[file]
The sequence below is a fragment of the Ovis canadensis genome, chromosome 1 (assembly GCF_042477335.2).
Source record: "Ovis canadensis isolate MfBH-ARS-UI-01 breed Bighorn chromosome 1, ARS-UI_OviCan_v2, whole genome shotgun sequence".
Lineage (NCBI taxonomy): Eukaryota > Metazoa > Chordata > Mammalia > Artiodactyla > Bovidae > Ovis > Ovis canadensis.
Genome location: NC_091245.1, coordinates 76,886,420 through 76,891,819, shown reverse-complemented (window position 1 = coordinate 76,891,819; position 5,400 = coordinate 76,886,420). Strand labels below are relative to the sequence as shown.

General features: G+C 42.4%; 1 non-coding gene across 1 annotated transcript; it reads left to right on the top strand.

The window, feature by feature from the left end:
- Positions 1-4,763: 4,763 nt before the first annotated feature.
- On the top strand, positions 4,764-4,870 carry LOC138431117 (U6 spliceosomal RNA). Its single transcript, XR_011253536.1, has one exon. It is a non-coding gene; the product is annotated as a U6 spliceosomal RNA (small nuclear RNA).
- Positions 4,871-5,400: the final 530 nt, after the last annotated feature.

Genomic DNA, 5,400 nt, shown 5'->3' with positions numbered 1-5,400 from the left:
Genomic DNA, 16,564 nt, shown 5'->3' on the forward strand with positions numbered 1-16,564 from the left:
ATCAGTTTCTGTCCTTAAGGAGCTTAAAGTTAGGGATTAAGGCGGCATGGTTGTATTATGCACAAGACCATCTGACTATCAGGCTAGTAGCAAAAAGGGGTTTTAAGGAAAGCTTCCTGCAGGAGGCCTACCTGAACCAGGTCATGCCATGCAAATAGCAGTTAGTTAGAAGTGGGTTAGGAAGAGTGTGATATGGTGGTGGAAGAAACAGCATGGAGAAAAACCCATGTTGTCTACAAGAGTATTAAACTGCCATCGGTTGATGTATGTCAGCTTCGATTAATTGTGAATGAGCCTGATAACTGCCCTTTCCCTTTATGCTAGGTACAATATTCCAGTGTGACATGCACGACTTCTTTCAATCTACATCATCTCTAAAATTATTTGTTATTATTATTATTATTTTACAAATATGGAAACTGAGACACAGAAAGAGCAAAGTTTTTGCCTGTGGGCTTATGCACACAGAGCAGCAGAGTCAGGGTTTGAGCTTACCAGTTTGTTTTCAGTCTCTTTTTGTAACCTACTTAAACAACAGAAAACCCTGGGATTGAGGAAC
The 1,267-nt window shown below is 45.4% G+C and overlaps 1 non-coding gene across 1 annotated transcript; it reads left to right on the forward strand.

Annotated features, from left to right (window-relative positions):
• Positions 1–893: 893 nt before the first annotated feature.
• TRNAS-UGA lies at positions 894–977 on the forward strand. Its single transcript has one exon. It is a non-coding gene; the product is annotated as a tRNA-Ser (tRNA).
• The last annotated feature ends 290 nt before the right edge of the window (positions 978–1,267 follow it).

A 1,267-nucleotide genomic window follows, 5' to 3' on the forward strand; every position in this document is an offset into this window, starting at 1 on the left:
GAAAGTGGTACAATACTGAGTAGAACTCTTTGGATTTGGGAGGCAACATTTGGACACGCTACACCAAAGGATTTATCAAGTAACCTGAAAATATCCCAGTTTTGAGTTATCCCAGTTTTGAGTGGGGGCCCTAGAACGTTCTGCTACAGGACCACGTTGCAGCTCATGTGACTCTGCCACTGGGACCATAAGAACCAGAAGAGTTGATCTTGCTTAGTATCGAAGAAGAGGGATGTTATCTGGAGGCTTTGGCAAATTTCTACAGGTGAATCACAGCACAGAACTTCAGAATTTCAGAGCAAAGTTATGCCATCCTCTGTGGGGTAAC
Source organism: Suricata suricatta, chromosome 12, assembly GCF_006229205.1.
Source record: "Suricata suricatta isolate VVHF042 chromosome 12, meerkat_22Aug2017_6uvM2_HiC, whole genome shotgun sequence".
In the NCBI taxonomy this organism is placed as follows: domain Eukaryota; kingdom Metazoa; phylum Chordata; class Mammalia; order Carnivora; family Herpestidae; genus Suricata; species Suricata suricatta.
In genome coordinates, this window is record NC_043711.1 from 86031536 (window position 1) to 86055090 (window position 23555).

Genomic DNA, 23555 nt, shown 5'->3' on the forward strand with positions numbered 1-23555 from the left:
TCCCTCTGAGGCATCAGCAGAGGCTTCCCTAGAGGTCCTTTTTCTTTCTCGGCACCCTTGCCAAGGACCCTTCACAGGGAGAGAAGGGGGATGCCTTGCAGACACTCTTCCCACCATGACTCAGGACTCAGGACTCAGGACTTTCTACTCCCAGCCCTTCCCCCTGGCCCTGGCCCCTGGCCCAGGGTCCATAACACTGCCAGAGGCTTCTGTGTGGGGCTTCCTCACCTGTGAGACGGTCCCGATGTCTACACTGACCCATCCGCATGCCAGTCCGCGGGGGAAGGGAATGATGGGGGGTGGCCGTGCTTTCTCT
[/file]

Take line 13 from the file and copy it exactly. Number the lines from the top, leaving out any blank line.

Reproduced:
The 1,267-nt window shown below is 45.4% G+C and overlaps 1 non-coding gene across 1 annotated transcript; it reads left to right on the forward strand.